by Bobby Markos
A career in auto racing is something most drivers begin preparing for at an early age. They find their way behind the wheel of entry-level machines like go-karts and learn the rudimentary principles of the sport, oftentimes while learning arithmetic and spelling in grade school. But, there are some racers who follow an off-kilter path to the driver’s seat, some of which are so astonishing that they create a legend and reputation before the driver ever takes their first checkered flag. That is the case when it comes to Boris Said. Known as being a “road racing ringer” in the NASCAR ranks, Said has a sprawling resume of international motorsports experience, including a Rolex Sports Car Series GT Championship and a couple victories in the famed 24-Hours of Daytona. On paper, Said’s stat-sheet mirrors that of classically trained wheelmen, but his avenue to those accomplishments was everything but conventional.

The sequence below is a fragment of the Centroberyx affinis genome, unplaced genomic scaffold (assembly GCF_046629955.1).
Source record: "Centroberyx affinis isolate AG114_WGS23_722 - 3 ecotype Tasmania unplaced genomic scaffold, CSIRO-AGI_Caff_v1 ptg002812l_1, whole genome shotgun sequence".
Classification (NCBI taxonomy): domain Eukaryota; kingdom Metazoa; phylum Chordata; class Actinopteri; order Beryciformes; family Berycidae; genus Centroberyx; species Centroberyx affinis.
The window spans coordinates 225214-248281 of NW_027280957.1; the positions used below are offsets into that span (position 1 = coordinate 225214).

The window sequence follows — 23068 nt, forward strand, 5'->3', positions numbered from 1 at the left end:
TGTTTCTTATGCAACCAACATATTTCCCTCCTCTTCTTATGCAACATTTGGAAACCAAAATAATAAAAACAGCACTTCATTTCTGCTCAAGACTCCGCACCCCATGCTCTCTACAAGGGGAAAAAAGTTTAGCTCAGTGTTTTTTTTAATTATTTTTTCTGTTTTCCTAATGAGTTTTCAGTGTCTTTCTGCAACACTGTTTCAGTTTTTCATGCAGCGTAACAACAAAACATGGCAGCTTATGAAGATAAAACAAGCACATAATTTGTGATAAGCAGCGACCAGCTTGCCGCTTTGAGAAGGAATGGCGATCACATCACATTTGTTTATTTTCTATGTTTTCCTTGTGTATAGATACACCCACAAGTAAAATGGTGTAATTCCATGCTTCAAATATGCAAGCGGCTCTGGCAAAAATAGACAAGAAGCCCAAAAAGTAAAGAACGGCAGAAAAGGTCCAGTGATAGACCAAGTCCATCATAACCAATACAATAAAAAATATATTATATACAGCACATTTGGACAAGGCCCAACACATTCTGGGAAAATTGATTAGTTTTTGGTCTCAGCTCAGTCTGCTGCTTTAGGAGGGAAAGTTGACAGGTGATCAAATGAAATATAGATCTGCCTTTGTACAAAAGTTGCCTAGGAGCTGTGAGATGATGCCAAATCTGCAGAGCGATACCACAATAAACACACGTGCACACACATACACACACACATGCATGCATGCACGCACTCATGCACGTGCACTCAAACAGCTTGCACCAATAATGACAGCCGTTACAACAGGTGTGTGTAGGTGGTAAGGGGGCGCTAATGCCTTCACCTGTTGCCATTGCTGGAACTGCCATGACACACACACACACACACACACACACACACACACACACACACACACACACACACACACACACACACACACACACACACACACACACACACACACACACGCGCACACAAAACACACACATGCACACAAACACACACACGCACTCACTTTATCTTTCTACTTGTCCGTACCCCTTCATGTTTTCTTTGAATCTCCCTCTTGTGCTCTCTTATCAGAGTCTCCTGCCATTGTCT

It’s often been said that the Dale Jr Download is a platform for Dale Earnhardt Jr to not only learn about figures he finds interesting, but to reconnect with friends and bring new light to old tales. On this week’s episode, Dale got two for the price of one as he invited his longtime friend and racing mentor Boris Said into the Bojangles Studio. The two had a lot to catch up on, but their conversation also uncovered a few extraordinary details of Said’s journey to the heart of auto racing.
Dale and co-host Mike Davis began by asking Said about his origins. Said has long been known as a California-talent, but his roots are actually in New York and Connecticut. After his parents divorced at an early age, Said moved with his mother to live with his grandparents. An introspective moment came early in the chat, when Dale and Boris related on their relationships with their fathers after their respective childhood divorces. Boris rarely saw his father throughout his life, and didn’t reconnect with him for decades. Dale disclosed that when he and his sister went to live with their mother initially, there was a period of time where he didn’t see much of Dale Sr, a frustration he would carry with him as he grew up. Said recalled seeing a documentary film on television that his father had produced years later, and re-meeting him in California as an adult.